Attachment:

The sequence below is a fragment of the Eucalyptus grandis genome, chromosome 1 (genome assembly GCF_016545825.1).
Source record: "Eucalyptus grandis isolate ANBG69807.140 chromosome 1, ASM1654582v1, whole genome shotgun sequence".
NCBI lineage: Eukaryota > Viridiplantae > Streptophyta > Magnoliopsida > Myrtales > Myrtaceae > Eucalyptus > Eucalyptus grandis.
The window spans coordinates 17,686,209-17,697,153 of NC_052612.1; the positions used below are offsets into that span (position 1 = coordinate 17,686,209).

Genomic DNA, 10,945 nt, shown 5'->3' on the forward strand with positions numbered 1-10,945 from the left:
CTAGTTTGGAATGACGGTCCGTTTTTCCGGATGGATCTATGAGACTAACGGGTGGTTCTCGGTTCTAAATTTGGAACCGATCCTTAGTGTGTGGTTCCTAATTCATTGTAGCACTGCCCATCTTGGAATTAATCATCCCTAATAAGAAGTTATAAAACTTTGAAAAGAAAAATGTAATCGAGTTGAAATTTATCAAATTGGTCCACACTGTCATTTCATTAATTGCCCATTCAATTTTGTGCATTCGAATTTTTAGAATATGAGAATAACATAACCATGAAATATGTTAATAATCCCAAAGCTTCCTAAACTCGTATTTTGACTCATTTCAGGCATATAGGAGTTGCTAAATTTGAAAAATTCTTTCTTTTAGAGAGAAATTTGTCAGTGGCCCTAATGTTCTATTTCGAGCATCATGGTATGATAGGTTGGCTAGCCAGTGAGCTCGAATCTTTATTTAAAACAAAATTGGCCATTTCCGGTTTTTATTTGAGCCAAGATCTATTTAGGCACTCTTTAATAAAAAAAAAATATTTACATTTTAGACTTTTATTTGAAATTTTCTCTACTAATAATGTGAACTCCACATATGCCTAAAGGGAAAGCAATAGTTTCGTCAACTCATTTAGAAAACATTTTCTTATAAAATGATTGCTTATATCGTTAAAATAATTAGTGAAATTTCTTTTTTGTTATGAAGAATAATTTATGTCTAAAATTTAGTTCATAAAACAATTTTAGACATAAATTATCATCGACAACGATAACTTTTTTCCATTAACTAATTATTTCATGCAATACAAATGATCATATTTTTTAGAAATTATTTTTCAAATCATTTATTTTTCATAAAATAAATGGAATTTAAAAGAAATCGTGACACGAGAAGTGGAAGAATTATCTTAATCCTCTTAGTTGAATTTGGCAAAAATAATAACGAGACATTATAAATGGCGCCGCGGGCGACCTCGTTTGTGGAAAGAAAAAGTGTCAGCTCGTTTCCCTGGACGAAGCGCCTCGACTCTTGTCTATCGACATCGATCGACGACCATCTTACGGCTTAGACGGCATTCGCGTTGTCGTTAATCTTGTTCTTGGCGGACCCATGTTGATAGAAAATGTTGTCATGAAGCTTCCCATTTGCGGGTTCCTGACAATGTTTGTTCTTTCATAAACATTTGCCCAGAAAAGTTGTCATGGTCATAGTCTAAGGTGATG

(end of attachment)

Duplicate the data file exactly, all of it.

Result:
The sequence below is a fragment of the Eucalyptus grandis genome, chromosome 1 (genome assembly GCF_016545825.1).
Source record: "Eucalyptus grandis isolate ANBG69807.140 chromosome 1, ASM1654582v1, whole genome shotgun sequence".
NCBI lineage: Eukaryota > Viridiplantae > Streptophyta > Magnoliopsida > Myrtales > Myrtaceae > Eucalyptus > Eucalyptus grandis.
The window spans coordinates 17,686,209-17,697,153 of NC_052612.1; the positions used below are offsets into that span (position 1 = coordinate 17,686,209).

Genomic DNA, 10,945 nt, shown 5'->3' on the forward strand with positions numbered 1-10,945 from the left:
CTAGTTTGGAATGACGGTCCGTTTTTCCGGATGGATCTATGAGACTAACGGGTGGTTCTCGGTTCTAAATTTGGAACCGATCCTTAGTGTGTGGTTCCTAATTCATTGTAGCACTGCCCATCTTGGAATTAATCATCCCTAATAAGAAGTTATAAAACTTTGAAAAGAAAAATGTAATCGAGTTGAAATTTATCAAATTGGTCCACACTGTCATTTCATTAATTGCCCATTCAATTTTGTGCATTCGAATTTTTAGAATATGAGAATAACATAACCATGAAATATGTTAATAATCCCAAAGCTTCCTAAACTCGTATTTTGACTCATTTCAGGCATATAGGAGTTGCTAAATTTGAAAAATTCTTTCTTTTAGAGAGAAATTTGTCAGTGGCCCTAATGTTCTATTTCGAGCATCATGGTATGATAGGTTGGCTAGCCAGTGAGCTCGAATCTTTATTTAAAACAAAATTGGCCATTTCCGGTTTTTATTTGAGCCAAGATCTATTTAGGCACTCTTTAATAAAAAAAAAATATTTACATTTTAGACTTTTATTTGAAATTTTCTCTACTAATAATGTGAACTCCACATATGCCTAAAGGGAAAGCAATAGTTTCGTCAACTCATTTAGAAAACATTTTCTTATAAAATGATTGCTTATATCGTTAAAATAATTAGTGAAATTTCTTTTTTGTTATGAAGAATAATTTATGTCTAAAATTTAGTTCATAAAACAATTTTAGACATAAATTATCATCGACAACGATAACTTTTTTCCATTAACTAATTATTTCATGCAATACAAATGATCATATTTTTTAGAAATTATTTTTCAAATCATTTATTTTTCATAAAATAAATGGAATTTAAAAGAAATCGTGACACGAGAAGTGGAAGAATTATCTTAATCCTCTTAGTTGAATTTGGCAAAAATAATAACGAGACATTATAAATGGCGCCGCGGGCGACCTCGTTTGTGGAAAGAAAAAGTGTCAGCTCGTTTCCCTGGACGAAGCGCCTCGACTCTTGTCTATCGACATCGATCGACGACCATCTTACGGCTTAGACGGCATTCGCGTTGTCGTTAATCTTGTTCTTGGCGGACCCATGTTGATAGAAAATGTTGTCATGAAGCTTCCCATTTGCGGGTTCCTGACAATGTTTGTTCTTTCATAAACATTTGCCCAGAAAAGTTGTCATGGTCATAGTCTAAGGTGATG